This is an important step that cannot be understated. School safety can’t be addressed with a one-size-fits-all approach. For example, in some districts, metal detectors may make sense, but based on feedback I have received, they may not make sense for schools with larger student populations. Other districts may need help improving technology, including text message notification systems, while others need additional help to provide counselors focused on mental health. The more I hear and other state and local officials hear from those directly impacted, the better we will be able to address the unique needs.

Like our local school districts, as well as districts across our state, I am committed to supporting efforts that will help provide needed resources to schools that will be most helpful and keep Texas kids safe.


A key ingredient in our public education system is our state’s teachers. There’s no doubt in my mind that each and every day, public school teachers go above and beyond to ensure that future generations of Texans succeed. As a state, we owe them a great deal in response to their commitment.

In past months, I have written about our state’s pension and healthcare systems for teachers. We made some changes to the Teacher Retirement System (TRS) during the last session, but it’s apparent that more must be done.

Earlier this month, the TRS board moved to lower the expected rate of return on investments, which will likely create a benefits gap for retirees. In order to ensure that we fulfill the promises made to our teachers, it’s likely that additional funding will be needed to fill the gap. As we head closer to the 2019 Legislative Session, serious conversations need to occur regarding how this will be accomplished in a way that will protect our teachers and retirees.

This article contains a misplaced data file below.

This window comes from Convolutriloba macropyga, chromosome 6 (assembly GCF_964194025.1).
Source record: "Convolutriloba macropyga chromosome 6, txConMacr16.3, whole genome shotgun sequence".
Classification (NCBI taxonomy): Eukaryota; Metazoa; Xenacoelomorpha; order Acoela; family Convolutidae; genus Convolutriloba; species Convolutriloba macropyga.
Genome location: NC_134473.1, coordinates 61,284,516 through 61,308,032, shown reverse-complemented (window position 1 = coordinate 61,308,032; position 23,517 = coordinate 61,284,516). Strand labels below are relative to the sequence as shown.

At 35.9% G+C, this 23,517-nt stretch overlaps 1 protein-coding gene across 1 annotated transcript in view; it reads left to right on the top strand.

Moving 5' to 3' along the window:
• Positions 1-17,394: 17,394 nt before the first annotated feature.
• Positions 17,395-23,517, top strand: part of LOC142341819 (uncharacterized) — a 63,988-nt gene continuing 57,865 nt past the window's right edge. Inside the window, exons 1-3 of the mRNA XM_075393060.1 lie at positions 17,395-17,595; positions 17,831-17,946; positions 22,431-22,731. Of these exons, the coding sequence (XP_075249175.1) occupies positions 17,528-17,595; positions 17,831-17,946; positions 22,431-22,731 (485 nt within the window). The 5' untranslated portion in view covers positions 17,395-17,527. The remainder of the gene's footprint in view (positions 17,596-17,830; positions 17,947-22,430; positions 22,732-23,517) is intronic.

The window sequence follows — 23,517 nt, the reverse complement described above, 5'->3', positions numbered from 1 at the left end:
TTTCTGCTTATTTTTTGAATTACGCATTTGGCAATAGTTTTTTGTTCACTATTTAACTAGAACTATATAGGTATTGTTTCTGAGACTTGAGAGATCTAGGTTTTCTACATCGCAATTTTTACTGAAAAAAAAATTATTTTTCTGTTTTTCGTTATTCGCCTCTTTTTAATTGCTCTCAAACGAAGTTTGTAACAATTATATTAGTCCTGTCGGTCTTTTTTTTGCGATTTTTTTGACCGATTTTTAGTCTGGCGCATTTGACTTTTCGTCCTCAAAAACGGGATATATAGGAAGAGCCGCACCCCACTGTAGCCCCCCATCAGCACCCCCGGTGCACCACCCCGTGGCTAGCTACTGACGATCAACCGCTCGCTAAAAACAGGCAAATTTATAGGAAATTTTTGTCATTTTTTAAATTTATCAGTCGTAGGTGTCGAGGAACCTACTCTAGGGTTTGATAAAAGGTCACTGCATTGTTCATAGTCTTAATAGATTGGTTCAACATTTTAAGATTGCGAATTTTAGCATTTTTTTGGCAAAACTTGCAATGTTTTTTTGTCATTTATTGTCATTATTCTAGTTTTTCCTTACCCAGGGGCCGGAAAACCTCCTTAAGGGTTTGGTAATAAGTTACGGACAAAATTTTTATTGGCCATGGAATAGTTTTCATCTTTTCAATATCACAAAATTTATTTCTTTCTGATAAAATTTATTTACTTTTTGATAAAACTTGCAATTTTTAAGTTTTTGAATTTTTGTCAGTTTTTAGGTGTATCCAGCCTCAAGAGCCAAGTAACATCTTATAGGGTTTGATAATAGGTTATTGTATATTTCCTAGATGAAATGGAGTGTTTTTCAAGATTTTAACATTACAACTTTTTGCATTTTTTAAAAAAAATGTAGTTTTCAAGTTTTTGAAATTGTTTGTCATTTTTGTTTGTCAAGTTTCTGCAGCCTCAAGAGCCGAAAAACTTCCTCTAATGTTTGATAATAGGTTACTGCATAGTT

School Finance Reform & Property Taxes

One of the issues that I regularly hear about from constituents is property taxes. For many, the annual increase in the appraised value of their homes and subsequently, the property taxes they owe, becomes too much for them to bear financially. This must be addressed.

One solution: fix our broken school finance system. In the last decade, the state’s share of public education funding has dropped from 49 to 38 percent, forcing local taxpayers to foot the rest of the bill. When you remove charter schools from the equation, the state share is just 33 percent.

One fix proposed last session – a measure I joint-authored – would have required the state to increase their share of school funding to at least 50 percent. By doing this, the state contribution would have increased their share of funding by an estimated $10-14 billion per year — providing relief to local communities and property owners. 

In addition to increasing how much money comes from Austin, we also need to fix how the money is allocated. Looking ahead and at the upcoming Legislative Session, this should be, without question, the most important issue impacting Texas. Whether or not our state leaders will agree, only time will tell.

Mark your calendar
This Saturday, Arlington ISD will be holding their annual Back to School Kickoff at AT&T Stadium. For details, click here. Also, this weekend is the annual Sales Tax Holiday, when items such as clothes, shoes, backpacks and school supplies will be tax-free. For details, click here.

Another week, another HHSC contracting scandal

Recently, the State Auditor ¹ released a new report highlighting more contracting issues at the Texas Health and Human Services Commission (HHSC). This is dangerous because people — especially the most vulnerable in our state — cannot afford to lose health services because of irresponsible mismanagement.
Things have gotten so bad that the State Auditor found problems with every one of the 28 different contracts it reviewed, all awarded within the past two and a half years. It’s obvious that Governor Abbott hasn’t done his job to keep the HHSC accountable and protect healthcare for all Texans. That’s why I’m asking you to help call this for what it is: completely unacceptable!
One of the worst cases in this newest round of problems is a $3 billion STAR Kids contract. In case you missed it, that same program was recently highlighted in a Dallas Morning News series titled “Pain & Profit” ² — investigating how many Texans are being left to suffer while healthcare companies refuse critical services.
It’s clear that Governor Abbott isn’t making an effort to hold the HHSC accountable, after many months and years of scandal, which is why we need to speak out!